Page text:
16 Juli 2011

Bio-wastes could be turned to bio-fillers

Natural fibers and fillers fastest growing segment of plastics additive market

In its aim to make the country a source of bio-fillers for various industries in the world, the Philippine Center for Postharvest Development and Mechanization (PhilMech) is currently advancing its research on bio-composites. In a statement, PhilMech executive director Ricardo L. Cachuela said the development of fillers from bio-wastes from certain crops can spawn a domestic industry that can supply the rising need for bio-fillers and bio-composites worldwide.

“As more people in the world become aware of the need to save the environment, there would be a gradual shift toward products that use natural raw materials, like biomass from agricultural bi-products. So it is just logical that government agencies like PhilMech advance its research and development on bio-fillers,” Cachuela said.

Bio-fillers are usually combined with traditional materials like plastics to create bio-composites, which are used in the manufacture of various products like paneling and packaging materials. Bio-composites reduce the dependence of various industries on plastic resins, which are derived from petroleum.

Based on www.specialchem4polymers.com, “natural fibers and fillers are the fastest growing segment of the plastics additive market. A 21 percent annual growth rate is predicted for European bio-composites with demand reaching 427,000 tons in 2014. The market for injection molding compounds using natural fiber reinforcement is at an early stage and offers some exciting opportunities for new business driven by environmental and cost advantages.”

PhilMech has identified starch from potato and cassava, and fibers from bagasse, corn cobs and coconut husk as promising as raw materials for bio-fillers. Among the agri-wastes, corn cobs gives the highest tensile strength when processed into a bio-filler. “With PhilMech’s discovery that corn cobs could provide the good tensile strength as a bio-filler, the Philippines could put to good use the thousands of metric tons of corn cobs that are just thrown away every day,” Cachuela said. Tensile strength is the maximum load that a material can support without fracturing when stretched or subjected to stress.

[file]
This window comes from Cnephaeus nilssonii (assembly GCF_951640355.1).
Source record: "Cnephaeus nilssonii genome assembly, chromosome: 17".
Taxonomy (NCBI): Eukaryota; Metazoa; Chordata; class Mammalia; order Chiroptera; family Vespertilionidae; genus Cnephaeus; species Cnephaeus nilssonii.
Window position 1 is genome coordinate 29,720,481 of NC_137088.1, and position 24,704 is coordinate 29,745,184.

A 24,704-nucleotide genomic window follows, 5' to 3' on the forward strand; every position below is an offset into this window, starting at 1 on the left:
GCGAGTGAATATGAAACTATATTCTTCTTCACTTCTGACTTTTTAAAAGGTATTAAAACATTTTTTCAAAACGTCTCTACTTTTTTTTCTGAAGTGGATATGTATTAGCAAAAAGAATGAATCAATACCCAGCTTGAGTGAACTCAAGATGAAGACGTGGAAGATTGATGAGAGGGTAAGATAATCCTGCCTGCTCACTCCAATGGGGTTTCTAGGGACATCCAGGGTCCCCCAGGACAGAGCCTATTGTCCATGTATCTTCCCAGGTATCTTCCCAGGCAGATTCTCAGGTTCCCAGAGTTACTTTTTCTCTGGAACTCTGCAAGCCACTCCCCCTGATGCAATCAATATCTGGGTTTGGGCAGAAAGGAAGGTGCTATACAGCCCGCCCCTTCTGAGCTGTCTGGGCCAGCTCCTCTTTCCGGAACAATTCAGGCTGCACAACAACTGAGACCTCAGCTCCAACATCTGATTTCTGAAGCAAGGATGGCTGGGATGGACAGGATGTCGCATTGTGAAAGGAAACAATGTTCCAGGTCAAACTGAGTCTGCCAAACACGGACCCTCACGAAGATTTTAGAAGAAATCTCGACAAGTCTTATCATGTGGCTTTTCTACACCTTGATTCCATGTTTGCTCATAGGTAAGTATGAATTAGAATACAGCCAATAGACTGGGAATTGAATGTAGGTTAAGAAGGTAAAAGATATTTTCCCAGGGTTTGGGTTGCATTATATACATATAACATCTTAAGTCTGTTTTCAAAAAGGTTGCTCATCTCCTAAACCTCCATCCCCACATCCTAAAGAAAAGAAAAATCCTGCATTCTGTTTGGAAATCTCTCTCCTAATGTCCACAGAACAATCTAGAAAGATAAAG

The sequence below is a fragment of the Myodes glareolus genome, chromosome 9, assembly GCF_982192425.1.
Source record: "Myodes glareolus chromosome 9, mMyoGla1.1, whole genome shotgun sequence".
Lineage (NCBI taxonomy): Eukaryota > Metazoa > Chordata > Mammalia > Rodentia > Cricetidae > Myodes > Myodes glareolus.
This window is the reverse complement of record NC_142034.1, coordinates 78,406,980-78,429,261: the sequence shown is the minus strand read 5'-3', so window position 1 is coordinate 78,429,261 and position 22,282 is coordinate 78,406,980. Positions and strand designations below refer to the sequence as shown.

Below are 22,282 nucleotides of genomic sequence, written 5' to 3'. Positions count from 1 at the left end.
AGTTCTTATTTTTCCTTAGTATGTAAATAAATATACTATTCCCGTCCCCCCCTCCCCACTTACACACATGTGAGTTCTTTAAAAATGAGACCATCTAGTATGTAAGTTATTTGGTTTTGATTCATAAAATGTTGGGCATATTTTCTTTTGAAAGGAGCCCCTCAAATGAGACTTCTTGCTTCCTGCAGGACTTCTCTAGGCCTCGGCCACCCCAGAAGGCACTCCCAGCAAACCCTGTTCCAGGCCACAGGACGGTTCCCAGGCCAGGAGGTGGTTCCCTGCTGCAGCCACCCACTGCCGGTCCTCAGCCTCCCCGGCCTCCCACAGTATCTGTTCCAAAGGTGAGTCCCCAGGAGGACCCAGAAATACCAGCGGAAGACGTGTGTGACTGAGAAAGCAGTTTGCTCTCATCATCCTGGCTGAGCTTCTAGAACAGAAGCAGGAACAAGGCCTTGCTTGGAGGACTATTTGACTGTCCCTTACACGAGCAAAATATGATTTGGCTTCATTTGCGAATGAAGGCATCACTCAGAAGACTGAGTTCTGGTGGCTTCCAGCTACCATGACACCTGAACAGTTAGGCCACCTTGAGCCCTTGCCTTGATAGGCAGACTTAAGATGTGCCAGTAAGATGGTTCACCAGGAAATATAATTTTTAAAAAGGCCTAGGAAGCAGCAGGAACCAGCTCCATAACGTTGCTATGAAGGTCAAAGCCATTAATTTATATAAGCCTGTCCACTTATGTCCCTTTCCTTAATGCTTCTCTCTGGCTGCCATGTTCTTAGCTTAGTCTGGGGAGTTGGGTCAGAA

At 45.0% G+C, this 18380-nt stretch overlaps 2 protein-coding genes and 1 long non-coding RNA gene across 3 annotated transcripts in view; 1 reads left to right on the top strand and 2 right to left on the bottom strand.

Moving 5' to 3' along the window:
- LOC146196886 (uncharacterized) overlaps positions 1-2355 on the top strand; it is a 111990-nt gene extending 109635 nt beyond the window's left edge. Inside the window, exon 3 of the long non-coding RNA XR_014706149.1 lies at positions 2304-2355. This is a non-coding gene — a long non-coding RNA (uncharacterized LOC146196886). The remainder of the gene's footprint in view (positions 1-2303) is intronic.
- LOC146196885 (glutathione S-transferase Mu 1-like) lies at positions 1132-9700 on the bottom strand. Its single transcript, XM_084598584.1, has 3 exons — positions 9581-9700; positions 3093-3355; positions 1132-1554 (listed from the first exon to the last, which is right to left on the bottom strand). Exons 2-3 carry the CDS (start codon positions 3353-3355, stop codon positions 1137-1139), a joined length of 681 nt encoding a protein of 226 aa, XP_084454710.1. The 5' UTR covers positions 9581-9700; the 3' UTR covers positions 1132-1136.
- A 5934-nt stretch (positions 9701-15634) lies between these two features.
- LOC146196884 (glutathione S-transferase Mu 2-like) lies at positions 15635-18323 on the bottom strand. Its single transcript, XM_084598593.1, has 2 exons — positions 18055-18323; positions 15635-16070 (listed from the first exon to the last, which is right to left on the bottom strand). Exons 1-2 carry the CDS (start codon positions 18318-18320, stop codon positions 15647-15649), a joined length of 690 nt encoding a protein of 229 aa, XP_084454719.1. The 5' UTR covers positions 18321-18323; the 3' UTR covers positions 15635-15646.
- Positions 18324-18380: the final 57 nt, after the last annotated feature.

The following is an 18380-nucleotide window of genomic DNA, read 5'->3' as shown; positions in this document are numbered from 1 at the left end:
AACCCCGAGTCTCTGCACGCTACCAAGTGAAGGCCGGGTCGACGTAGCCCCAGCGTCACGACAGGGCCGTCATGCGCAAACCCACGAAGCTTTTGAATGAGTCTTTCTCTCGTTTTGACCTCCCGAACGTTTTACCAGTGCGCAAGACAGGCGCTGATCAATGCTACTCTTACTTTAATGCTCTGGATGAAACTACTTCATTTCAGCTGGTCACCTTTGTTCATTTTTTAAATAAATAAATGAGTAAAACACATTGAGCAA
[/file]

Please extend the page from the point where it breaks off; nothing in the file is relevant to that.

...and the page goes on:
Since the Philippines produces a lot of agri-wastes, Cachuela said that the development of a bio-filler industry to supply the needs of companies manufacturing products from bio-composites worldwide looks very promising.

“Let us remember that the Philippines emerged as one of the major suppliers of coconets for environmental applications when it was discovered that discarded coconut husks can provide the raw materials for that application. So the potential to utilize agricultural wastes as raw materials for bio-fillers cannot be overlooked, especially now that more industries are going ‘green’,” Cachuela said.

Source: Philippine Information Agency (PIA), press release, 2011-07-16.

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